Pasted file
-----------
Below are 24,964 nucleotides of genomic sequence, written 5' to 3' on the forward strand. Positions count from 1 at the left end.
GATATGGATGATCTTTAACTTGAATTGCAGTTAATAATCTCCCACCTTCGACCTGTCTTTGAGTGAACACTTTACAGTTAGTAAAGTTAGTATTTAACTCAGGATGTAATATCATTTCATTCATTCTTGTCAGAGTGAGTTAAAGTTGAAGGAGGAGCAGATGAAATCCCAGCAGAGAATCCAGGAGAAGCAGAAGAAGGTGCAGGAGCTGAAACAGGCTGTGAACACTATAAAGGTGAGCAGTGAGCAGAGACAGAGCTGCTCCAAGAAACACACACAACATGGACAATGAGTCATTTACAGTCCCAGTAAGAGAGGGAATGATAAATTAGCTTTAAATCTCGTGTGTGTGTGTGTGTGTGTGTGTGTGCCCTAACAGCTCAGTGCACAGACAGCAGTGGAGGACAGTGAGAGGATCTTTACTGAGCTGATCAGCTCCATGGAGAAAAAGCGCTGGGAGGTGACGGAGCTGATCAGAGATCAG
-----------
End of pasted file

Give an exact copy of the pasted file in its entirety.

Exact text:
Below are 24,964 nucleotides of genomic sequence, written 5' to 3' on the forward strand. Positions count from 1 at the left end.
GATATGGATGATCTTTAACTTGAATTGCAGTTAATAATCTCCCACCTTCGACCTGTCTTTGAGTGAACACTTTACAGTTAGTAAAGTTAGTATTTAACTCAGGATGTAATATCATTTCATTCATTCTTGTCAGAGTGAGTTAAAGTTGAAGGAGGAGCAGATGAAATCCCAGCAGAGAATCCAGGAGAAGCAGAAGAAGGTGCAGGAGCTGAAACAGGCTGTGAACACTATAAAGGTGAGCAGTGAGCAGAGACAGAGCTGCTCCAAGAAACACACACAACATGGACAATGAGTCATTTACAGTCCCAGTAAGAGAGGGAATGATAAATTAGCTTTAAATCTCGTGTGTGTGTGTGTGTGTGTGTGTGTGCCCTAACAGCTCAGTGCACAGACAGCAGTGGAGGACAGTGAGAGGATCTTTACTGAGCTGATCAGCTCCATGGAGAAAAAGCGCTGGGAGGTGACGGAGCTGATCAGAGATCAG